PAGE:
Sinolink and General has become the 68th fund manager to receive regulatory approval to start operations on the mainland.

The Beijing-based company is expected to debut its first product – most likely a mainstream equity fund – early next year.

But with just Rmb160 million ($25 million) in registered capital, consultancy Z-Ben Advisors warns that the firm may need to return to shareholders for capital if it fails to register decent returns early on.

“Sinolink’s large customer base and above-average national brand recognition may make that first launch an interesting test,” notes Z-Ben.

Interestingly, the new entrant, whose majority shareholder is Sinolink Securities, had to wait four years to launch. This is chiefly because Sinolink Securities’ former majority shareholder, Yongjin Group, was investigated by the China Securities Regulatory Commission in 2008 and 2009.

This period saw a high degree of turnover at the firm, with Zhou Yahong, former assistant general manager and product manager, departing to Huashang FMC and Wu Fujia, another former assistant GM and head of research, also leaving, along with a number of analysts.

In contrast, the CSRC has clearly sped up its approvals process, with four firms having set up in 2011 – including Fuanda and Ping An-UOB – and a fifth, ChangAn, having also received formal approval.

That comes despite the travails the industry is facing, with the average performance of qualified domestic institutional investor (QDII) funds down almost 19% to date in 2011.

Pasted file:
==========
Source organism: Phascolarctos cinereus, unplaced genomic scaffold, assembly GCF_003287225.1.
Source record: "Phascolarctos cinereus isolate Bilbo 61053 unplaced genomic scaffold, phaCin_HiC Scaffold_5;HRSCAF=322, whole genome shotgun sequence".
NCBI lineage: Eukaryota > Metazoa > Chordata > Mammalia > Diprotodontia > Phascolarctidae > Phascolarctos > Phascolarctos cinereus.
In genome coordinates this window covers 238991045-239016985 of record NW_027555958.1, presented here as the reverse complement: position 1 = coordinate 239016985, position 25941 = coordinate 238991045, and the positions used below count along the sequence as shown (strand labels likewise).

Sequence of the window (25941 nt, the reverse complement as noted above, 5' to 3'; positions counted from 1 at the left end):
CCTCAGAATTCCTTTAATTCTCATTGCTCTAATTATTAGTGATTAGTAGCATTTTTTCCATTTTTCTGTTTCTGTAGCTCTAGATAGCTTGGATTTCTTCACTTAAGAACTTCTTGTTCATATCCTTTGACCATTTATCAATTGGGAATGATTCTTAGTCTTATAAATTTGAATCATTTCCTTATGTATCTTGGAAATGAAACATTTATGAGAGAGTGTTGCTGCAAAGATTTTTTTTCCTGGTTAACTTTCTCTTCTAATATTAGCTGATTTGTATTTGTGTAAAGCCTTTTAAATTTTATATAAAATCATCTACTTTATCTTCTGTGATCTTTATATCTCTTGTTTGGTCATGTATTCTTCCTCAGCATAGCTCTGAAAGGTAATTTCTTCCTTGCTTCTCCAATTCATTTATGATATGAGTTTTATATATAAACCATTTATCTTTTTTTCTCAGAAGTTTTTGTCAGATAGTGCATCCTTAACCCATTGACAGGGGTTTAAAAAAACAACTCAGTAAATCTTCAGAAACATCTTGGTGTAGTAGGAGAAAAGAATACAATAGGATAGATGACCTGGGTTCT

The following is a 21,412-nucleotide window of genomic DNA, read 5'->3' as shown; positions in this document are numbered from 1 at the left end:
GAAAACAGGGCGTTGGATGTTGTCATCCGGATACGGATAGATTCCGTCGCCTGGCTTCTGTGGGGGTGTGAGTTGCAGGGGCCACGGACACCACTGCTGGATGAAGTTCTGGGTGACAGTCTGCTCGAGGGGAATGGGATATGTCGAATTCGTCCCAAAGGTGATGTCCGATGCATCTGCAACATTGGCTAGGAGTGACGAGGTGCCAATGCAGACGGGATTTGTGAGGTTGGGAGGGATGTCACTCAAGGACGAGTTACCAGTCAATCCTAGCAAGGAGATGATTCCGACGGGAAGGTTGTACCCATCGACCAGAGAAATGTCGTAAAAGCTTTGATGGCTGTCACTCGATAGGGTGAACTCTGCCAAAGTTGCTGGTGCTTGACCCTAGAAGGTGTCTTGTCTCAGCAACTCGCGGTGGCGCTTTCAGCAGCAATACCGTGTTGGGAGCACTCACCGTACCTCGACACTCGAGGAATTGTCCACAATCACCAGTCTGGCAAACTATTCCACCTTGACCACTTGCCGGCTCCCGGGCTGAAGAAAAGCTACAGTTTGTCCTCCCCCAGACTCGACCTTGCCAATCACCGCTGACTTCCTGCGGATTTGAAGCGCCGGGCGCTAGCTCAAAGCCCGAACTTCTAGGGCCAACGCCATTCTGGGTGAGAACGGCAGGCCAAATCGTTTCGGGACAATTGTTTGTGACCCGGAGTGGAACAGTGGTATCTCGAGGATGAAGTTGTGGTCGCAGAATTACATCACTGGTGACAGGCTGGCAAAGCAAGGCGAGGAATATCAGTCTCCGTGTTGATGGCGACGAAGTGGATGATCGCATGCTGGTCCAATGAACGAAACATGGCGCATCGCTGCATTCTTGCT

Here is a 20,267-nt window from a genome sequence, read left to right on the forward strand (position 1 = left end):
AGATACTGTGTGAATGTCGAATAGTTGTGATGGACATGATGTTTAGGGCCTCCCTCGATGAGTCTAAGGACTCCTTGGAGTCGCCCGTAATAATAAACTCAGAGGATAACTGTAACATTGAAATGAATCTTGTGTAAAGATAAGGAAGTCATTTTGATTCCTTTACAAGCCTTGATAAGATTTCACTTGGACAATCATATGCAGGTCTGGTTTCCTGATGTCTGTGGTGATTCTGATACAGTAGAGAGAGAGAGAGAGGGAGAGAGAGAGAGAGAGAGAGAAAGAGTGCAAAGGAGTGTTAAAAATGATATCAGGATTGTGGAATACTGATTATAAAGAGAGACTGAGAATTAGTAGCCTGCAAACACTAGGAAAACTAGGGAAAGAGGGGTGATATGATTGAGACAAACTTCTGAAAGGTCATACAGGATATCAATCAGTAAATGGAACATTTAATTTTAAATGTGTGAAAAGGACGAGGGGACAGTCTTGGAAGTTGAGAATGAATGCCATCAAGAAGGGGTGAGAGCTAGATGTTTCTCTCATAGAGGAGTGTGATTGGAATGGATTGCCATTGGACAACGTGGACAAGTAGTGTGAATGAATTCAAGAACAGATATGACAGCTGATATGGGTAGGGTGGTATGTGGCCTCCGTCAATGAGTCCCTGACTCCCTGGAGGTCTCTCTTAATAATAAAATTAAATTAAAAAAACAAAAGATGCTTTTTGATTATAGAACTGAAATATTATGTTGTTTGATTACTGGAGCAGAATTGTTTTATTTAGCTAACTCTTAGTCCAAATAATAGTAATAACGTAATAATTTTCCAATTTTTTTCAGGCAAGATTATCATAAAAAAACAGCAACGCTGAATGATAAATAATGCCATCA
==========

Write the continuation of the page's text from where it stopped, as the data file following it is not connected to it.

The increase in FMC approvals is a new approach for CSRC and appears designed to foster a more competitive environment. Previously it was hesitant to permit entrants in adverse market conditions in recognition of pressure on profit margins.

One consequence of a hastened approvals process is that it creates more opportunities for foreign parties to gain access to China’s domestic markets.

Z-Ben points out that with many securities firms and trust companies in China interested in public listings, this will likely mean a large influx of new capital and many companies will want to deploy this as quickly as possible.

“The question of what parties to consider as partners will be critical,” finds Z-Ben. “FMC subsidiaries are a logical target, which means that potential partners for such ventures should be readily available.

“While many of the largest brokerages already have stakes in fund management companies, a significant number of regional operators have strong capabilities in specific geographic areas, and these institutions will likely be forced to expand their distribution capabilities, which can only benefit potential foreign shareholders of FMC subsidiaries.”